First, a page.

CALGARY — Richard Babuik is urging Calgary renters to know their rights after he was given a 14-day notice to move out of his southwest apartment for withholding rent.

Ordered to be out by Nov. 26, Babuik said he didn’t pay the rent because his suite wasn’t repaired properly after it flooded numerous times.

“This has been incredibly frustrating,” said Babuik. 

Babuik said the suite he rented through Boardwalk flooded four times in 16 months, the first in June 2018.

“You assume it was a one-time occurrence so I went with the flow,” he said. “It took a long time to remediate, they did the cosmetic fixes, but I let it go.”

Babuik admits he was facing a financial hardship and struggled to pay rent on time, but says he deliberately stopped paying after the third flood in September. 

“I was very upset about the condition of the apartment and so I didn’t pay September’s rent when it was due,” said Babuik.

The apartment flooded for a fourth time on Oct. 18. 

“That’s when I noticed certain areas of the floor were squishy again and I could see moisture coming up,” said Babuik. 

He contacted his leasing office, along with Alberta Health Services.

Calgary apartment flooding

Richard Babuik says he's not sure where he'll go after being evicted for withholding rent.

“There was evidence of asbestos-containing materials in the tiles underneath the laminate flooring,” reads an inspection report. “All floor coverings are not maintained in good repair, free of cracks, holes, loose or lifting coverings and in a condition that renders it easy to clean.”

Andrew Christopher, community director with Boardwalk, said legal action was taken and the Residential Tenancy Dispute Resolution Service (RTDRS) granted the end of tenancy. The RTDRS offers landlords and tenants a method of resolving disputes outside court. 

“The reason for Mr. Babuik eviction is personal and private. I can confirm the reason for eviction was not a result of the flooding issues that he brought forward,” said Christopher.

Christopher said repairs were completed.

“On September 2019, we excavated outside the affected suite and installed a membrane. For the situation that began on October 2019, last month, we removed a portion of the laminate floor, removed small sections of drywall in the bedroom, and installed a dehumidifier in the suite to help with drying the suite … We were unable to complete the extensive repairs needed while Mr. Babuik resided in the suite.”

According to Boardwalk, depending on the extent of seepage or flooding, residents may be required to move to another suite.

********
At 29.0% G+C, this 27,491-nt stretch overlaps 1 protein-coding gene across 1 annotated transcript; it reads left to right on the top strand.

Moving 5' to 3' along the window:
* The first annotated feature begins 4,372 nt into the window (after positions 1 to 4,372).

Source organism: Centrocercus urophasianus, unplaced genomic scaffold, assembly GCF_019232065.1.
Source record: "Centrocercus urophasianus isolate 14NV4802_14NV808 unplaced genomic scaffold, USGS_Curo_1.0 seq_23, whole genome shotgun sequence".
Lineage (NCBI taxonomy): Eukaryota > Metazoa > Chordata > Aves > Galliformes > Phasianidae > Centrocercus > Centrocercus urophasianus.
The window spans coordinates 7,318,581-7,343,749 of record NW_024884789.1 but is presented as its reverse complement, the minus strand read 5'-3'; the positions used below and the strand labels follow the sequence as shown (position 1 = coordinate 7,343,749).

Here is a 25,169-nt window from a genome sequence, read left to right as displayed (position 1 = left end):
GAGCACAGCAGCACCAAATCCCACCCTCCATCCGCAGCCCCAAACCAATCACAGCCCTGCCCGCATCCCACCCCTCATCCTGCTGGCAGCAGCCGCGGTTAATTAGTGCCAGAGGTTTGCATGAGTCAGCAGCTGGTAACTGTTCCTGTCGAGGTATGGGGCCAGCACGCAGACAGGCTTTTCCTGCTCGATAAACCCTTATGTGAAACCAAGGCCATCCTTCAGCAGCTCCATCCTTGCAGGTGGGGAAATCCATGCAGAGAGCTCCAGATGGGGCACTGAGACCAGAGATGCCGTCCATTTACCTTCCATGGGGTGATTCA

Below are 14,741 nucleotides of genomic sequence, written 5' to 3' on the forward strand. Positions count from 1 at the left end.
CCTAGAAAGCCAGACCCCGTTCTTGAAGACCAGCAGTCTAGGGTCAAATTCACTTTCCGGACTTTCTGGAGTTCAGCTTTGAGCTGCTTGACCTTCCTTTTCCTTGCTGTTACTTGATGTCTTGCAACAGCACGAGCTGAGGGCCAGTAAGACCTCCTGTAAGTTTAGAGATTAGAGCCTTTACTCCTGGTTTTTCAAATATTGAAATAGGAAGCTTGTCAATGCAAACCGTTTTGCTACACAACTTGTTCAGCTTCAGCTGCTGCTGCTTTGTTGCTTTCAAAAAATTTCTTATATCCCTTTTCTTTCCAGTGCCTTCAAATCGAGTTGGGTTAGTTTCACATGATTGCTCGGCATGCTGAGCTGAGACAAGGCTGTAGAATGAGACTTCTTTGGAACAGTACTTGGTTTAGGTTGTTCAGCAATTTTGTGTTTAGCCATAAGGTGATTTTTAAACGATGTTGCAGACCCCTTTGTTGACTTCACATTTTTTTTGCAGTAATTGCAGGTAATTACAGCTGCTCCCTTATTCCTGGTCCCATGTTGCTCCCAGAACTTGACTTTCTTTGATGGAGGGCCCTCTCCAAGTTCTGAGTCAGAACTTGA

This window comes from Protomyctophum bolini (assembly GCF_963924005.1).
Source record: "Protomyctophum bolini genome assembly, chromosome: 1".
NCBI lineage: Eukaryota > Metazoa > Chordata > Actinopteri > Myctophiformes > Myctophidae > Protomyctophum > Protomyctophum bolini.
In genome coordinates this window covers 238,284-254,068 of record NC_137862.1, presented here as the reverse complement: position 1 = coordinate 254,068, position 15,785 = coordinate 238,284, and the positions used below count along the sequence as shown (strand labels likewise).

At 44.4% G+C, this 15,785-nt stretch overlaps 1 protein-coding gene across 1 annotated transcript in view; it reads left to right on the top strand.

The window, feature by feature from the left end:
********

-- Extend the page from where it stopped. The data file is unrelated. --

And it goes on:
“Mr. Babuik was offered another suite to reside in while the work was to be completed during the most recent issue,” said Christopher.

“Mr. Babuik declined to sign a waiver for his belongings to be moved to another suite. When he decided to agree to signing the waiver, legal action had been already initiated so we declined this option.” 

Christopher said the company was notified by AHS that tiles in the bedroom were damaged so Babuik was moved to a hotel on Nov. 18, until the end of his tenancy. 

Lawyers who work with lower income Calgarians say renters should get basic legal information and be informed what laws apply to them.

“If they aren’t able to reach an agreement or if they’re unsure whether or not they’ve reached an understanding, then they should consult with a lawyer,” said Gabriel Chen, senior counsel, litigation services with Calgary Legal Guidance, which assists people who can’t afford lawyers. 

“There are a lot of free legal information advice services available throughout Calgary.

“Tenants should never withhold rent unless they have received legal authorization from a judge or the Residential Tenancy Dispute Resolution Service or an authority like that because otherwise they put themselves at risk of having their lease terminated and if they don't have another place to go, that puts them at significant risk of being homeless.”

Chen said renters have the ability to contact the RTDRS, AHS or the city, but said the difficulty is the organizations work independently. 

Babuik said he was naive and expected a large rental company like Boardwalk would handle complaints differently.

“I basically just hoped they would fix it all,” he said.

Babuik said he doesn’t have anywhere to go and doesn’t know where he will live now. He’s thankful to those who answered an online ad to help him move his belongings and those who offered storage space. 

“At least the things that are dear to me are not going to be garbaged,” said Babuik.